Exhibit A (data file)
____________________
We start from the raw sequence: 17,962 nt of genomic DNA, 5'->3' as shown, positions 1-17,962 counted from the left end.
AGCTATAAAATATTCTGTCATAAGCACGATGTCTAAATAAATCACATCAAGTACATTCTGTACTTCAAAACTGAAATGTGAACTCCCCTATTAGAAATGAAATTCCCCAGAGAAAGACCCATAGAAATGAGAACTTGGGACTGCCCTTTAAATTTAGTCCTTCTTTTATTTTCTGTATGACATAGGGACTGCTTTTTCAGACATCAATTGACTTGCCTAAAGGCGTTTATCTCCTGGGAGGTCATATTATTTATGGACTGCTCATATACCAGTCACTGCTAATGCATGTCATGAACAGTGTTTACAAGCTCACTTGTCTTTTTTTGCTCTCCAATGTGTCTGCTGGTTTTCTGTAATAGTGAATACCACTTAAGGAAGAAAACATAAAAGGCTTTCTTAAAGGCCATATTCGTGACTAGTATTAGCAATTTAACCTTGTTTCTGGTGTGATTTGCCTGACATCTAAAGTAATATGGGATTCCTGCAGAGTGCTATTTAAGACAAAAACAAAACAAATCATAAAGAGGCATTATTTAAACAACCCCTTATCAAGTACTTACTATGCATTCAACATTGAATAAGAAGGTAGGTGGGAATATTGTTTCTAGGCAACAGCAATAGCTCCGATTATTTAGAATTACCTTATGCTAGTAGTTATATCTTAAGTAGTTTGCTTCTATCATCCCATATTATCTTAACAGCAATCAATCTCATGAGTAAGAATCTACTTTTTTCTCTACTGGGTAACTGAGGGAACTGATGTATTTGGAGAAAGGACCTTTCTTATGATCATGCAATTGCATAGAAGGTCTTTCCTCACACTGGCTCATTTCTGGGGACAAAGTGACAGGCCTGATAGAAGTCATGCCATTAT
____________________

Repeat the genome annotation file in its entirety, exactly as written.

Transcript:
We start from the raw sequence: 17,962 nt of genomic DNA, 5'->3' as shown, positions 1-17,962 counted from the left end.
AGCTATAAAATATTCTGTCATAAGCACGATGTCTAAATAAATCACATCAAGTACATTCTGTACTTCAAAACTGAAATGTGAACTCCCCTATTAGAAATGAAATTCCCCAGAGAAAGACCCATAGAAATGAGAACTTGGGACTGCCCTTTAAATTTAGTCCTTCTTTTATTTTCTGTATGACATAGGGACTGCTTTTTCAGACATCAATTGACTTGCCTAAAGGCGTTTATCTCCTGGGAGGTCATATTATTTATGGACTGCTCATATACCAGTCACTGCTAATGCATGTCATGAACAGTGTTTACAAGCTCACTTGTCTTTTTTTGCTCTCCAATGTGTCTGCTGGTTTTCTGTAATAGTGAATACCACTTAAGGAAGAAAACATAAAAGGCTTTCTTAAAGGCCATATTCGTGACTAGTATTAGCAATTTAACCTTGTTTCTGGTGTGATTTGCCTGACATCTAAAGTAATATGGGATTCCTGCAGAGTGCTATTTAAGACAAAAACAAAACAAATCATAAAGAGGCATTATTTAAACAACCCCTTATCAAGTACTTACTATGCATTCAACATTGAATAAGAAGGTAGGTGGGAATATTGTTTCTAGGCAACAGCAATAGCTCCGATTATTTAGAATTACCTTATGCTAGTAGTTATATCTTAAGTAGTTTGCTTCTATCATCCCATATTATCTTAACAGCAATCAATCTCATGAGTAAGAATCTACTTTTTTCTCTACTGGGTAACTGAGGGAACTGATGTATTTGGAGAAAGGACCTTTCTTATGATCATGCAATTGCATAGAAGGTCTTTCCTCACACTGGCTCATTTCTGGGGACAAAGTGACAGGCCTGATAGAAGTCATGCCATTAT